Tour of The Acropolis of Rhodes (Self Guided), Rhodes

The Acropolis is located on Monte Smith in the city of Rhodes. Structures at this site date back to the Hellenistic period (3rd to 2nd century BC). The partially renovated structures at the Acropolis include the Temple of Pythian Apollo, the Stadium, the Odeion and the Nymphaia. The excavations and restoration work began during the Italian governance of the island (1912-1945) and continue today. Discover the charm and beauty of the ancient Greeks at the Acropolis of Rhodes.
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Tour of The Acropolis of Rhodes Map

Guide Name: Tour of The Acropolis of Rhodes
Guide Location: Greece » Rhodes (See other walking tours in Rhodes)
Guide Type: Self-guided Walking Tour (Sightseeing)
# of Attractions: 8
Tour Duration: 1 hour(s)
Travel Distance: 1.6 Km or 1 Miles
Author: rose
Sight(s) Featured in This Guide:
  • Gymnasium
  • Odeion
  • Stadium
  • Library
  • Temple of Pythian Apollo
  • Nymphaia
  • Stoa Building
  • Temple of Athena Polias and Zeus Polieus
1
Gymnasium

1) Gymnasium

The Gymnasium is located east of the Stadium at the Acropolis. It is a large, ancient building, and valuable pieces of art have been found here. The entire building is not exposed, but excavators have discovered a part of the western side of the Gymnasium. A team of archeologists have also excavated the northeastern part of the ancient edifice.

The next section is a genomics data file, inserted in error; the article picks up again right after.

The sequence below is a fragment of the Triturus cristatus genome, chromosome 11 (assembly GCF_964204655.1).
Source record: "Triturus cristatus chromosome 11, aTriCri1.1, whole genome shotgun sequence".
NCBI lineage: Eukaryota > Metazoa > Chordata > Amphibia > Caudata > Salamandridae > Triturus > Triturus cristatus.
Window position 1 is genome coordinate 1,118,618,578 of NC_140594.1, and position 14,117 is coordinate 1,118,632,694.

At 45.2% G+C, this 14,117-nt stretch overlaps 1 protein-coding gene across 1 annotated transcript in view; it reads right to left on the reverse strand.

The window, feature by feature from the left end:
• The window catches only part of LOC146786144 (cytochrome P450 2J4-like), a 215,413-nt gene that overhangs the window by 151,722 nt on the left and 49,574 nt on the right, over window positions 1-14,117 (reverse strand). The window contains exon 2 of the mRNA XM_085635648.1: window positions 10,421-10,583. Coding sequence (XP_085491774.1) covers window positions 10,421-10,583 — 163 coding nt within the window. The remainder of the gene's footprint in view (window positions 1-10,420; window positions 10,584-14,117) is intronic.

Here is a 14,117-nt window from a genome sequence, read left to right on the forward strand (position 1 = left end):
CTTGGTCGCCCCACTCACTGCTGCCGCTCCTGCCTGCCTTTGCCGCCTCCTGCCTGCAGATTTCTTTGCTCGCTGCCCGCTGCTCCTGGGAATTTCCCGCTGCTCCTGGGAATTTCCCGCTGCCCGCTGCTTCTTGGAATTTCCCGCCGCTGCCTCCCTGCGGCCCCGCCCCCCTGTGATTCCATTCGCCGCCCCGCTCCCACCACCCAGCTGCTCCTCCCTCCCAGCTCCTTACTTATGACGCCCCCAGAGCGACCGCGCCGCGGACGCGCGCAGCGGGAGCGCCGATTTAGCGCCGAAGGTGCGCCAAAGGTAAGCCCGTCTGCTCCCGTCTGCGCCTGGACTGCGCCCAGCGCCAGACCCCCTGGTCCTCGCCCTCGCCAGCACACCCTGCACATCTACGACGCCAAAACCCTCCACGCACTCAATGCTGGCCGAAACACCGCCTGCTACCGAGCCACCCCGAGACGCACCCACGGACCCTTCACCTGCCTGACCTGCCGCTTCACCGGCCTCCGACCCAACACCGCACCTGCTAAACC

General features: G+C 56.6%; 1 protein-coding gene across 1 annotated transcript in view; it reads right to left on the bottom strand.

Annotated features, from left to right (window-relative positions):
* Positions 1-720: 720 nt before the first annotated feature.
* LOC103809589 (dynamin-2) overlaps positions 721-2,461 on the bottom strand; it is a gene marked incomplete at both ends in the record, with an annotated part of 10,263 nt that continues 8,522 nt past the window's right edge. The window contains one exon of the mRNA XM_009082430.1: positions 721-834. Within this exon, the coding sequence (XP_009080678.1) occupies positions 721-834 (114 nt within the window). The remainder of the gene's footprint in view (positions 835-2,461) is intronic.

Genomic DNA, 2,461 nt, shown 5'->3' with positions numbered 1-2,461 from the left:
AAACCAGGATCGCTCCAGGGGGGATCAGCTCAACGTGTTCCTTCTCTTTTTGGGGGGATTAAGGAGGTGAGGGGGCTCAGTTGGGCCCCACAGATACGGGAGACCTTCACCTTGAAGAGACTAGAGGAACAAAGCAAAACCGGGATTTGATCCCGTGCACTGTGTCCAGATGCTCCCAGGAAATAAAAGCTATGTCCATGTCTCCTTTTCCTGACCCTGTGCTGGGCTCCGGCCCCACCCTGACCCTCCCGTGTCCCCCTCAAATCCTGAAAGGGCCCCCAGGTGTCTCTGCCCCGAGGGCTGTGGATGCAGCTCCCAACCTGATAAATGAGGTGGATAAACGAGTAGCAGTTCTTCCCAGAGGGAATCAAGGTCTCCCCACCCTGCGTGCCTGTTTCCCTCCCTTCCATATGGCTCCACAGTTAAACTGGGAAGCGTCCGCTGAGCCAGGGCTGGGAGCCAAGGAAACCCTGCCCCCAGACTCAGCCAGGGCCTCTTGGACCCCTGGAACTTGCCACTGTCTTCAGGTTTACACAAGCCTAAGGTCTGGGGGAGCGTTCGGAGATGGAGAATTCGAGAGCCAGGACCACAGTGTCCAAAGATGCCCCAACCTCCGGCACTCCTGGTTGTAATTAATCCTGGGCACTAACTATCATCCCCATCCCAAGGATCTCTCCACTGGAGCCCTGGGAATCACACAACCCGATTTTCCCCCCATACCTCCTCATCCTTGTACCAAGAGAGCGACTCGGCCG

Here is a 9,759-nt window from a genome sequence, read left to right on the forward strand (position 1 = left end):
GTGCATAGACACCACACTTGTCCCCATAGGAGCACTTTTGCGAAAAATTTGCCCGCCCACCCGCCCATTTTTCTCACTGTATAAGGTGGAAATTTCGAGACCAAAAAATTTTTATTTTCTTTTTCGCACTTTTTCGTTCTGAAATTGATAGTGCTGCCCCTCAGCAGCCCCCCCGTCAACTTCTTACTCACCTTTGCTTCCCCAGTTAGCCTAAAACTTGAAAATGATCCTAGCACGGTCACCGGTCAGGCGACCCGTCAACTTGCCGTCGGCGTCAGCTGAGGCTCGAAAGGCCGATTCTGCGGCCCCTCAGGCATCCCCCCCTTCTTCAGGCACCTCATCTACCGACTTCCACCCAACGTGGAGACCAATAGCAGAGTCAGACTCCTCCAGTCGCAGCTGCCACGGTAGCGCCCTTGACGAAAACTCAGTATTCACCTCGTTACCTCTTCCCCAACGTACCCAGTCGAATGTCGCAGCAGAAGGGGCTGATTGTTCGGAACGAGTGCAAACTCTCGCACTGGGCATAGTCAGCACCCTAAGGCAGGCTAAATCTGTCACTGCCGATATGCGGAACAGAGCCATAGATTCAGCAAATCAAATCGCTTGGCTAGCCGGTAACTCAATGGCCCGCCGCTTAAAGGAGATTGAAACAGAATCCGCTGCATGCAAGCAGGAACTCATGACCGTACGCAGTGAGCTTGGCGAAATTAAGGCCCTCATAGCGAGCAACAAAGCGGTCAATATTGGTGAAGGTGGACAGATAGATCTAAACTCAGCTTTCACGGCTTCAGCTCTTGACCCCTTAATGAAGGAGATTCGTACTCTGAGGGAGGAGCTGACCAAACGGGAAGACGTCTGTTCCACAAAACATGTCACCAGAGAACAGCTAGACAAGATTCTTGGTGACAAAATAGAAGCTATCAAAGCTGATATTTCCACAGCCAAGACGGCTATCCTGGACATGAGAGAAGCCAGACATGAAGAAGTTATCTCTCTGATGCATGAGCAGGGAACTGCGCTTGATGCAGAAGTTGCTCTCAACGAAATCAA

2
Odeion

2) Odeion (must see)

The Odeion is located northwest of the Stadium in the Acropolis. This petite, marble Odeion was able to house 800 people. Archeologists believe that it was used for various musical performances or for rhetoric classes. Be sure to visit this charming Greek Odeion.
3
Stadium

3) Stadium

The Rhodes Stadium is located to the west of Rhodes Town on Monte Smith Hill and was constructed in the 2nd century B.C. Under the Hellenistic influence on Rhodes, the locals took on the Greek gods and there are the remains of the temples of Zeus, Athena, Apollo and Helios above the ancient Stadium of Rhodes. Originally the Stadium was built to be used in events relating to the Cult of Apollo and, it is thought, for the Rhodian School of Rhetoric. Today, the Stadium has been restored and is sometimes used for musical or theatrical performances. It seats 800 spectators and measures 200 meters by 35 meters.